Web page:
We have to recognise that Navalny has been the most successful at “managing” a protest movement

The parallels drawn between Navalny and Boris Yeltsin do not seem too far-fetched to us. We have already seen a seemingly progressive politician who opposed corruption, nepotism, and elite privilege, and spoke out about making life better for ordinary people, become an authoritarian president, stifling democracy in Russia for decades, having given a free hand to the same oligarchic elites that Navalny is now attacking. That happened partly because Yeltsin was the leader of the masses, not a representative of a coherent political movement. Rather than being a genuine organising principle, democracy served as just a slogan. We must not make the same mistake. We need to make it totally clear: you can only rely on a democratic movement (which, of course, will have leaders), not on an all-powerful leader, even if that person is demanding the democratisation of the political system.

If he sounds like an alternative...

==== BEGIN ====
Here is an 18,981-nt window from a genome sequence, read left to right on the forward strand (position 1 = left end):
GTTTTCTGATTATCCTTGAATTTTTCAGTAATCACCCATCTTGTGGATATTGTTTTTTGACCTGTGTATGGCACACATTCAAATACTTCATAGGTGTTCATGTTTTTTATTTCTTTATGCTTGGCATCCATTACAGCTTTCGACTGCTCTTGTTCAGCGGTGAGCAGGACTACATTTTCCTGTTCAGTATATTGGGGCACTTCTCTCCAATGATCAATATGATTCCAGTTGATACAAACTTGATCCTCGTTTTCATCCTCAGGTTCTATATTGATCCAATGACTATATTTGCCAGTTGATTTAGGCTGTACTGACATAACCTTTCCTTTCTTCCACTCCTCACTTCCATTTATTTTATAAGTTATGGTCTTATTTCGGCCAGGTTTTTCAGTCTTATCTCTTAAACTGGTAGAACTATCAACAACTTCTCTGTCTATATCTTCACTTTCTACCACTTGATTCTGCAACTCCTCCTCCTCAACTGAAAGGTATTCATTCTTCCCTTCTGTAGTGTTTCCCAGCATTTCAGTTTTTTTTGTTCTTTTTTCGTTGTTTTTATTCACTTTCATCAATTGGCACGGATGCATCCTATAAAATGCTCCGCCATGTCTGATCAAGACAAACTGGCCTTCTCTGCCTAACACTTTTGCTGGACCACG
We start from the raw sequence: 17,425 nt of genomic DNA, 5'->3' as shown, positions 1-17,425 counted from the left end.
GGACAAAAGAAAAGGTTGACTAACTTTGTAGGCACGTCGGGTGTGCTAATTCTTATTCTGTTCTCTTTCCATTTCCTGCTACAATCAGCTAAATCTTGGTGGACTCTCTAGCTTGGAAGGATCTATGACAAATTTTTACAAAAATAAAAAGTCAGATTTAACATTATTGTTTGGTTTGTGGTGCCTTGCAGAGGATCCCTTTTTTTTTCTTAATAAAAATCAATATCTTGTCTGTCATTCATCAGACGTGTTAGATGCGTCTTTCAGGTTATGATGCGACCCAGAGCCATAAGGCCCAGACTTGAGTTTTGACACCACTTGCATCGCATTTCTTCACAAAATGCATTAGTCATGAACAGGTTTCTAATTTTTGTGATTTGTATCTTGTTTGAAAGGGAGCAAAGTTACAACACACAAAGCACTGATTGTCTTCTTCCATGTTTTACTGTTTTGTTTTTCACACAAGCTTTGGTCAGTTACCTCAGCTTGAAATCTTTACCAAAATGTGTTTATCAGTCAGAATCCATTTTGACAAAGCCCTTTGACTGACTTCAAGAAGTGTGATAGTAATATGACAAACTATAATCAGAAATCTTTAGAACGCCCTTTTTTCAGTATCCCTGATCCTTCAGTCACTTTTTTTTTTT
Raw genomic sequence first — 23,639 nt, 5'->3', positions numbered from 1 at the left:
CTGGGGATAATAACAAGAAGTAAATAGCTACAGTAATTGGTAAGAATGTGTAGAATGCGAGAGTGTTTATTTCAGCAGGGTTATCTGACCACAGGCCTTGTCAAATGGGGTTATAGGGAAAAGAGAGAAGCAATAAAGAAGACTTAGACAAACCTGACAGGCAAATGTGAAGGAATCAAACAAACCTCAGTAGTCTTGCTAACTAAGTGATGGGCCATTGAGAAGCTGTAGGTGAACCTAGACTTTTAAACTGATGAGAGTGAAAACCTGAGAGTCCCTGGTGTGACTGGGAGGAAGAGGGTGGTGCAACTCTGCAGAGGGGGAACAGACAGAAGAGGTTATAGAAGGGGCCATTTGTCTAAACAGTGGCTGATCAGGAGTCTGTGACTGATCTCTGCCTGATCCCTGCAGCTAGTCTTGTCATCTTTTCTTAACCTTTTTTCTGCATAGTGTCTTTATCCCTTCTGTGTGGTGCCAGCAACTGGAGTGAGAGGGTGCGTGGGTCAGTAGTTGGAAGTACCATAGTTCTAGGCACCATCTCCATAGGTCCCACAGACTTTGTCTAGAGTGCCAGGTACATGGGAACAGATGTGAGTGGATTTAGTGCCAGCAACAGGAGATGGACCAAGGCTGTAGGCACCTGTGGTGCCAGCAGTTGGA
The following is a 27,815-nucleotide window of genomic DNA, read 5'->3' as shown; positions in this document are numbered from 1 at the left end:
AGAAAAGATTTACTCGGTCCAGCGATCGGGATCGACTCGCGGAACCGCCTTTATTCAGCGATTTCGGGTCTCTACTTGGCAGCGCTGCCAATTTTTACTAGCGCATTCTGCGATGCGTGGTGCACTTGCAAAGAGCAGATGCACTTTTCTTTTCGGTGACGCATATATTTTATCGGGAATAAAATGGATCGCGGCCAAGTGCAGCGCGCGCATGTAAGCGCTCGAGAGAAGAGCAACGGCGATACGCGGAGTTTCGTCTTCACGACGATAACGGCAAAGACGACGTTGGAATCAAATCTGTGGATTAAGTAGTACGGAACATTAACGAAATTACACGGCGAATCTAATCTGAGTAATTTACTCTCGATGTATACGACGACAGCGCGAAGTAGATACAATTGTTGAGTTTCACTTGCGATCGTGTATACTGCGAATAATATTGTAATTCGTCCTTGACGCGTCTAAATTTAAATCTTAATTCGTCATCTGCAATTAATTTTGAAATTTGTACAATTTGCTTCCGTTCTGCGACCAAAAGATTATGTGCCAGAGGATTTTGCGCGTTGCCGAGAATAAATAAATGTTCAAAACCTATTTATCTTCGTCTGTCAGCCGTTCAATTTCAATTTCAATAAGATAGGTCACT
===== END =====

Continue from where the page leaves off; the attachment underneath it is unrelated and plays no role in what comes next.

It is important to distinguish between Navalny’s rhetoric and his political agenda. The evolution of his rhetoric, from a sweeping critique of authoritarianism and uncovering particular instances of corruption, to condemning unequal income distribution and attacking oligarchs, has been genuinely progressive. These developments have had an influence not just on Navalny’s supporters, but also on the common sense of the whole protest movement.

If we look at Valery Balayan’s film Huizmisterputin, it is clear that opposition rhetoric as a whole has taken a lead from Navalny’s “populist turn.” In the film, we don’t see any more of the typical liberal dichotomy of the 1990s as a time of freedom, with the 2000s marked by transition to “dictatorship.” Instead, we see a critique of the entire post-Soviet political-economic order, and its basis in the expropriation of wealth from the population. We are shown Putin and his late mentor and former mayor of St Petersburg, Anatoly Sobchak, using the Russian economist and politician Yegor Gaidar as a front to sell national assets abroad as early as the 1990s.

Navalny’s basic “policy” is fighting corruption, which alone will not bring social justice - he replaces “realism” with neoliberal rationality